Pesto

The smell of basil is the smell of summer.

basil

And not just because it is readily available in the months when the sun is out more often than not and the days are long.
It’s also because I will forever associate the smell of basil with my grandfather and summer afternoons in his studio when we would make pesto.

Pesto

He had a greenhouse that somehow managed to produce a never-ending supply of this fragrant herb. (Along with peppers and tomatoes that tasted like tomatoes. I loved eating them when their skins were still warm from being inside the hothouse; their taste was unparalleled.) So pesto was not just a treat that could be made with basil, it was a way of harvesting and putting to use mass quantities of the stuff.

The remaining ingredients, he always had on hand. Heads of papery garlic always sat in a bowl on the work table that separated the kitchen from the rest of the studio. Parsley was harvested from a large pot on the front deck. As a man who wished he was Italian, olive oil and parmesan were always part of the pantry.

He would store the pesto in baby jars in the freezer, sending a few home with me at the end of my visits to the island.

I started making my own pesto a couple of years ago, though in infinitely smaller batches since I have no garden nor greenhouse and must depend on the bags of basil from the farmer’s market. But I, like him, freeze what I don’t think I’ll quickly consume. Then, in the depths of winter, when the sun goes down before I get home from work and the wind can chill me to the bones, I can pull it out. I add it to soups or pasta sauces or cook it with a little cream and pour over pasta with a fresh few grates of Parmesan. In these small ways, I bring back the summer, and the smells and sounds of being with my grandfather.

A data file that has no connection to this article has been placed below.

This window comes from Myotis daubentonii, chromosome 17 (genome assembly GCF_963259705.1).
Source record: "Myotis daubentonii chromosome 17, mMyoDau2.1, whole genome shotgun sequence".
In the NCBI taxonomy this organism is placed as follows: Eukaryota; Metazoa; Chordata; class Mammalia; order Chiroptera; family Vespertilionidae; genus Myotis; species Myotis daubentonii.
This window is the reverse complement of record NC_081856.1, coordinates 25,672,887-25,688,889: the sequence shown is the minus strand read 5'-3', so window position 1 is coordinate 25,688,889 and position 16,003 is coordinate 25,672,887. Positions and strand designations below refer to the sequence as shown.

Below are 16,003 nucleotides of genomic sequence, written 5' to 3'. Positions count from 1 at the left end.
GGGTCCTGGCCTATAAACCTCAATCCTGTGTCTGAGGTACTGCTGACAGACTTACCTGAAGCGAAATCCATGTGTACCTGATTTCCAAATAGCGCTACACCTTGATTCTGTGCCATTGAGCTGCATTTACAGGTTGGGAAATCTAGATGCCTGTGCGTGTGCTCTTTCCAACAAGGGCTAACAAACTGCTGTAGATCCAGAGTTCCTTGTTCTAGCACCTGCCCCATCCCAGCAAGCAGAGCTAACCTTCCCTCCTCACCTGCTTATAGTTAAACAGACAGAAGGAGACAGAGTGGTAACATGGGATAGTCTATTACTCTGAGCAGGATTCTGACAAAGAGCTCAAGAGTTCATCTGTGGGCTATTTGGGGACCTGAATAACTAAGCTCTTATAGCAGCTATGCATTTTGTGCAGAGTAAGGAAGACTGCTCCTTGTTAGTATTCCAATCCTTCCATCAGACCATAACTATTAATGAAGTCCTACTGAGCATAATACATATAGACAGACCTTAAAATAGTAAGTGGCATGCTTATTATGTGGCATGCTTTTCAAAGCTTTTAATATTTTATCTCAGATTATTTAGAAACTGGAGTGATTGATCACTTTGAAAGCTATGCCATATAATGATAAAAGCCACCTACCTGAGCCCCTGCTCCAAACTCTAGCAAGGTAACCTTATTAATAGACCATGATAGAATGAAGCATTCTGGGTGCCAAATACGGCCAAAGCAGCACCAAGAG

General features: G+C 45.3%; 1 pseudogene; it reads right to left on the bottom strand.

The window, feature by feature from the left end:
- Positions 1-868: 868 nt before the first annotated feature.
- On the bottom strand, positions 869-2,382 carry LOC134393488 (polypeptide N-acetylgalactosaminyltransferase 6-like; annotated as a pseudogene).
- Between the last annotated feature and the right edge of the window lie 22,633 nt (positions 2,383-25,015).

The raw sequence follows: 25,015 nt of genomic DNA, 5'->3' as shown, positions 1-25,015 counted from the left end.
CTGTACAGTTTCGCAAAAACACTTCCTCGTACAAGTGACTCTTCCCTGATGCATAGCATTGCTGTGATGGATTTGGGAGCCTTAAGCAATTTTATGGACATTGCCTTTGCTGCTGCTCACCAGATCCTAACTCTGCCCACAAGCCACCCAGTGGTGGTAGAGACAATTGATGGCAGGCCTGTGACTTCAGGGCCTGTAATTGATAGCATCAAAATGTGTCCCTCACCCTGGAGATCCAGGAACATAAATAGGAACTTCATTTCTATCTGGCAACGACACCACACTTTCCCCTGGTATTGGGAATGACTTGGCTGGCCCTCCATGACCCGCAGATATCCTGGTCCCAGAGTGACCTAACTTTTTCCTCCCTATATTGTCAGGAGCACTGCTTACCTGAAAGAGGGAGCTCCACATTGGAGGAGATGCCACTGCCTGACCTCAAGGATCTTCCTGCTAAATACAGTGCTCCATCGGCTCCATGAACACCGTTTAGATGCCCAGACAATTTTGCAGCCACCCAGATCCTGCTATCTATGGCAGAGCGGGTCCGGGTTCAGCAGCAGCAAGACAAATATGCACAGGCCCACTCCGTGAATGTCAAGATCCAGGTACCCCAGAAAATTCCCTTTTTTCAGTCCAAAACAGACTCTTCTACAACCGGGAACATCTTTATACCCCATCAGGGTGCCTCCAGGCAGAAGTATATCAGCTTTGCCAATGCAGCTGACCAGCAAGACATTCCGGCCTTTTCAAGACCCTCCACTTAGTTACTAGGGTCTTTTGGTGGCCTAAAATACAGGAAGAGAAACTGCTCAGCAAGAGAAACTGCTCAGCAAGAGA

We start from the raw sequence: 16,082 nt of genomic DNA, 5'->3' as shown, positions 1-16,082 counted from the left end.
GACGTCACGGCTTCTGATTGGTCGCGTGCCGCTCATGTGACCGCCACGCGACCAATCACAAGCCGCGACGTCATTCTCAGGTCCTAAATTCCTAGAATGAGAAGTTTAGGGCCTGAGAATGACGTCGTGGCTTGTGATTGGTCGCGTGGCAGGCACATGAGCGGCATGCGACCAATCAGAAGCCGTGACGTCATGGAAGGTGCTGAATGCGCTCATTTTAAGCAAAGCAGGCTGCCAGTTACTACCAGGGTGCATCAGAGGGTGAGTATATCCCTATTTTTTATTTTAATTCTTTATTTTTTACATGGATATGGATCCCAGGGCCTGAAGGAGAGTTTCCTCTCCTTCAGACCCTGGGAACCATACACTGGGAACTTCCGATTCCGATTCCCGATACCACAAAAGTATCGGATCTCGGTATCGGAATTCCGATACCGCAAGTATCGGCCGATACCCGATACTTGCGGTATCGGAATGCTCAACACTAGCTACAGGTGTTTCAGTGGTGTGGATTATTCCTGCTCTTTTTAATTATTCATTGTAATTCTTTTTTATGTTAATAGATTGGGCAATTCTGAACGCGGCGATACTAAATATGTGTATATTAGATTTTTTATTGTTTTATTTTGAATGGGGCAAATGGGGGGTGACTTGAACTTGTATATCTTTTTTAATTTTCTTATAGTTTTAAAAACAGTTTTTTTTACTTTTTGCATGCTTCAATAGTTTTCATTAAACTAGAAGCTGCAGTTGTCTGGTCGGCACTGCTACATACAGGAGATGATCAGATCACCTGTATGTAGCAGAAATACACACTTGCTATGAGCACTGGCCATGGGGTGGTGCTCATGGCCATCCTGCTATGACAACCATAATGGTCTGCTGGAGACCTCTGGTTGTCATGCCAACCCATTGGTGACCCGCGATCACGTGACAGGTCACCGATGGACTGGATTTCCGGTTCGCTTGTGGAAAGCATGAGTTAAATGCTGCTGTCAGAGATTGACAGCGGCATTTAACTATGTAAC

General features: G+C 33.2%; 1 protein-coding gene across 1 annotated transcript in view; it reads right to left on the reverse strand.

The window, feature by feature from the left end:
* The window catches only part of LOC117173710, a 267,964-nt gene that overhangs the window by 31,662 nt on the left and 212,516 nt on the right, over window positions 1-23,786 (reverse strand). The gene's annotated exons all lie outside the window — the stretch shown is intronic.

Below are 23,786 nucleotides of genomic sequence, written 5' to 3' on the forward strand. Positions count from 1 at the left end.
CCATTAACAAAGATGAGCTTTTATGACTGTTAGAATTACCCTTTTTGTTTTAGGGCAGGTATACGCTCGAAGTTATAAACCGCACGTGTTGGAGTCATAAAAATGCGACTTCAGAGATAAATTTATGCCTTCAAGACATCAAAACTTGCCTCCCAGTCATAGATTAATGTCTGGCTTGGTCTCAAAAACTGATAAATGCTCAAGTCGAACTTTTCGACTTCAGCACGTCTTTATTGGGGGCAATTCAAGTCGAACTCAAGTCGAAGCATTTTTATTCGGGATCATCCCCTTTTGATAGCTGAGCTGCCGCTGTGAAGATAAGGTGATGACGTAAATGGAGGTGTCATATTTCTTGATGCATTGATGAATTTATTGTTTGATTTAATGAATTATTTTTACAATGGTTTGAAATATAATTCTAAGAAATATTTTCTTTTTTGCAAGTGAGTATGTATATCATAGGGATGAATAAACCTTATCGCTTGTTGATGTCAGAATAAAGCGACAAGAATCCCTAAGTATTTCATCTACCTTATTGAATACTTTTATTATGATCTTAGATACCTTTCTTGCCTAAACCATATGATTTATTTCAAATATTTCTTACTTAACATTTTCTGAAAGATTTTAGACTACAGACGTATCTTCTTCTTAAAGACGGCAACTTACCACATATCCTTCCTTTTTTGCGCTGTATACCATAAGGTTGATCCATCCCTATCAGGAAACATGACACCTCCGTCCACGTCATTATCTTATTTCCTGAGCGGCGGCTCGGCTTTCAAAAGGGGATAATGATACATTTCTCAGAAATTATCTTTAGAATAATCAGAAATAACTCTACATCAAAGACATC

Olive Oil

Parmesan

Pesto pre-blending

Pesto II

There are a million variations on pesto recipes. This is one I like, which I adapted from two recipes.

Pesto

  • 2 cups packed basil
  • 1/2 cup parsley
  • 3 cloves garlic
  • 1/2 cup pine nuts, toasted and cooled
  • 1/2 cup grated Parmesan
  • 1/2 teaspoon salt
  • pinch or two pepper (I just do a few grinds)
  • 1/2 cup olive oil

Place all ingredients except oil in a food processor. Blitz two or three times to get it going, then turn on and let run while drizzling oil in. Stop when all the oil is incorporated but before it gets too thin. I like mine to still have a slightly chunky feel to it.

  3 comments for “Pesto

  1. July 18, 2009 at 7:57 am

    Wonderful memory.

    Parsley in pesto? I’ve never done that, but I bet it adds another layer of freshness in taste.

  2. Jen
    September 28, 2009 at 12:50 am

    your blog is awesome! love the pictures.

  3. December 18, 2009 at 12:09 pm

    You pictures are fantastic, and I thoroughly enjoy your description of your grandfather and the associated memories.

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